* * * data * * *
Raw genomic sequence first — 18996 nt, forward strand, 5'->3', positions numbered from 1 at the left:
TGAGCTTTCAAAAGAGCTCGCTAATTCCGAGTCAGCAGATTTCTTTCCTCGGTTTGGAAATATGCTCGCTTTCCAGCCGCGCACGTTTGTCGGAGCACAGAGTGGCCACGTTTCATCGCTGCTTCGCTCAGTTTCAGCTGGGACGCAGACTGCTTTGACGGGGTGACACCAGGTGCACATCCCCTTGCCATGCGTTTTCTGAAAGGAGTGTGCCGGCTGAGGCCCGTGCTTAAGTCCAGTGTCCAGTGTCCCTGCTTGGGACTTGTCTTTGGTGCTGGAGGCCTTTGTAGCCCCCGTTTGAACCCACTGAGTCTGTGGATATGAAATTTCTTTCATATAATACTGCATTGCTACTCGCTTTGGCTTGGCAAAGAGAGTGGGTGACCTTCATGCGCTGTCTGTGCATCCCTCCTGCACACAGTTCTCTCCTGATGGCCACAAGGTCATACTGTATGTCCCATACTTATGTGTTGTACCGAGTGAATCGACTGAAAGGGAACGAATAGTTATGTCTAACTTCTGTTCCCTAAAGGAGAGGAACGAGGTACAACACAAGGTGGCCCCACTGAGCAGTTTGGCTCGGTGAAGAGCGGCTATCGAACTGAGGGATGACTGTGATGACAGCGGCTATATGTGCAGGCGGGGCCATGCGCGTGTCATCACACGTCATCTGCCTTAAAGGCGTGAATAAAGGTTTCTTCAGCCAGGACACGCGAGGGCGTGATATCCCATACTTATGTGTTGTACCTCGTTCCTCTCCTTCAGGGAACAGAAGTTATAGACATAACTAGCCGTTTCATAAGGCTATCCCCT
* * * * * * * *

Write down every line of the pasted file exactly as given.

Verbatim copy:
Raw genomic sequence first — 18996 nt, forward strand, 5'->3', positions numbered from 1 at the left:
TGAGCTTTCAAAAGAGCTCGCTAATTCCGAGTCAGCAGATTTCTTTCCTCGGTTTGGAAATATGCTCGCTTTCCAGCCGCGCACGTTTGTCGGAGCACAGAGTGGCCACGTTTCATCGCTGCTTCGCTCAGTTTCAGCTGGGACGCAGACTGCTTTGACGGGGTGACACCAGGTGCACATCCCCTTGCCATGCGTTTTCTGAAAGGAGTGTGCCGGCTGAGGCCCGTGCTTAAGTCCAGTGTCCAGTGTCCCTGCTTGGGACTTGTCTTTGGTGCTGGAGGCCTTTGTAGCCCCCGTTTGAACCCACTGAGTCTGTGGATATGAAATTTCTTTCATATAATACTGCATTGCTACTCGCTTTGGCTTGGCAAAGAGAGTGGGTGACCTTCATGCGCTGTCTGTGCATCCCTCCTGCACACAGTTCTCTCCTGATGGCCACAAGGTCATACTGTATGTCCCATACTTATGTGTTGTACCGAGTGAATCGACTGAAAGGGAACGAATAGTTATGTCTAACTTCTGTTCCCTAAAGGAGAGGAACGAGGTACAACACAAGGTGGCCCCACTGAGCAGTTTGGCTCGGTGAAGAGCGGCTATCGAACTGAGGGATGACTGTGATGACAGCGGCTATATGTGCAGGCGGGGCCATGCGCGTGTCATCACACGTCATCTGCCTTAAAGGCGTGAATAAAGGTTTCTTCAGCCAGGACACGCGAGGGCGTGATATCCCATACTTATGTGTTGTACCTCGTTCCTCTCCTTCAGGGAACAGAAGTTATAGACATAACTAGCCGTTTCATAAGGCTATCCCCT